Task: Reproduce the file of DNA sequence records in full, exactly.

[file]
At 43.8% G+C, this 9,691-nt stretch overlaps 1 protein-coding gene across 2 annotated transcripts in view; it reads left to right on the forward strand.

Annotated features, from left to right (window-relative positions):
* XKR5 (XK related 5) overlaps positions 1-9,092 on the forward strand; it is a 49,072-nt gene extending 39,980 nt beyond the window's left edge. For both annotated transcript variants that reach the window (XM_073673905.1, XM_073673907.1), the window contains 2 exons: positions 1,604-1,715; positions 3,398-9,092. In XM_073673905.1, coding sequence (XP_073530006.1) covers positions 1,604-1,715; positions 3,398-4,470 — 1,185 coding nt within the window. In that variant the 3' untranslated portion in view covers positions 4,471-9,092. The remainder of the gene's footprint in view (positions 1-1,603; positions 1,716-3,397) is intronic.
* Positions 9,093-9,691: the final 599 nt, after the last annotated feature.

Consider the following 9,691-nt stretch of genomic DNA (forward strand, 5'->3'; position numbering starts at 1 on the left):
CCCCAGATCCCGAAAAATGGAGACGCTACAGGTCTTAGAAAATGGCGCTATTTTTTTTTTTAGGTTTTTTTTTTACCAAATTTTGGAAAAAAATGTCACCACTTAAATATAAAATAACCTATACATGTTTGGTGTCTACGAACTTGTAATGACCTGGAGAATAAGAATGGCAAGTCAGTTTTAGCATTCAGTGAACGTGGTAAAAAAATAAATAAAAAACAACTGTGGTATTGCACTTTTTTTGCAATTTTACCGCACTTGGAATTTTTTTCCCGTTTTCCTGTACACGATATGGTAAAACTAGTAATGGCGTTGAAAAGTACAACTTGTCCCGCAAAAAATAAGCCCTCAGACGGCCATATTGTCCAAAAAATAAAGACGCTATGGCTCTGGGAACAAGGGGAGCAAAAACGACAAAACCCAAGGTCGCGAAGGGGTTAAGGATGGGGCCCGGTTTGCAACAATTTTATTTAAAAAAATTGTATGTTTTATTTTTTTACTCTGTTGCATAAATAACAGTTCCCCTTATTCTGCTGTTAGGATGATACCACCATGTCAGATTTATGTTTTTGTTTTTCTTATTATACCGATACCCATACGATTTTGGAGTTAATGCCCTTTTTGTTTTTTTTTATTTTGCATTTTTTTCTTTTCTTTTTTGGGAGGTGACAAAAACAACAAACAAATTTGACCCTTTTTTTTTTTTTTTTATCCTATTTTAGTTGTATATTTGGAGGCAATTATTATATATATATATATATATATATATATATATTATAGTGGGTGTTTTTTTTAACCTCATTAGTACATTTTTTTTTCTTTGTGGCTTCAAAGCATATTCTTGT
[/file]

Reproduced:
At 43.8% G+C, this 9,691-nt stretch overlaps 1 protein-coding gene across 2 annotated transcripts in view; it reads left to right on the forward strand.

Annotated features, from left to right (window-relative positions):
* XKR5 (XK related 5) overlaps positions 1-9,092 on the forward strand; it is a 49,072-nt gene extending 39,980 nt beyond the window's left edge. For both annotated transcript variants that reach the window (XM_073673905.1, XM_073673907.1), the window contains 2 exons: positions 1,604-1,715; positions 3,398-9,092. In XM_073673905.1, coding sequence (XP_073530006.1) covers positions 1,604-1,715; positions 3,398-4,470 — 1,185 coding nt within the window. In that variant the 3' untranslated portion in view covers positions 4,471-9,092. The remainder of the gene's footprint in view (positions 1-1,603; positions 1,716-3,397) is intronic.
* Positions 9,093-9,691: the final 599 nt, after the last annotated feature.

Consider the following 9,691-nt stretch of genomic DNA (forward strand, 5'->3'; position numbering starts at 1 on the left):
CCCCAGATCCCGAAAAATGGAGACGCTACAGGTCTTAGAAAATGGCGCTATTTTTTTTTTTAGGTTTTTTTTTTACCAAATTTTGGAAAAAAATGTCACCACTTAAATATAAAATAACCTATACATGTTTGGTGTCTACGAACTTGTAATGACCTGGAGAATAAGAATGGCAAGTCAGTTTTAGCATTCAGTGAACGTGGTAAAAAAATAAATAAAAAACAACTGTGGTATTGCACTTTTTTTGCAATTTTACCGCACTTGGAATTTTTTTCCCGTTTTCCTGTACACGATATGGTAAAACTAGTAATGGCGTTGAAAAGTACAACTTGTCCCGCAAAAAATAAGCCCTCAGACGGCCATATTGTCCAAAAAATAAAGACGCTATGGCTCTGGGAACAAGGGGAGCAAAAACGACAAAACCCAAGGTCGCGAAGGGGTTAAGGATGGGGCCCGGTTTGCAACAATTTTATTTAAAAAAATTGTATGTTTTATTTTTTTACTCTGTTGCATAAATAACAGTTCCCCTTATTCTGCTGTTAGGATGATACCACCATGTCAGATTTATGTTTTTGTTTTTCTTATTATACCGATACCCATACGATTTTGGAGTTAATGCCCTTTTTGTTTTTTTTTATTTTGCATTTTTTTCTTTTCTTTTTTGGGAGGTGACAAAAACAACAAACAAATTTGACCCTTTTTTTTTTTTTTTTATCCTATTTTAGTTGTATATTTGGAGGCAATTATTATATATATATATATATATATATATATATATTATAGTGGGTGTTTTTTTTAACCTCATTAGTACATTTTTTTTTCTTTGTGGCTTCAAAGCATATTCTTGT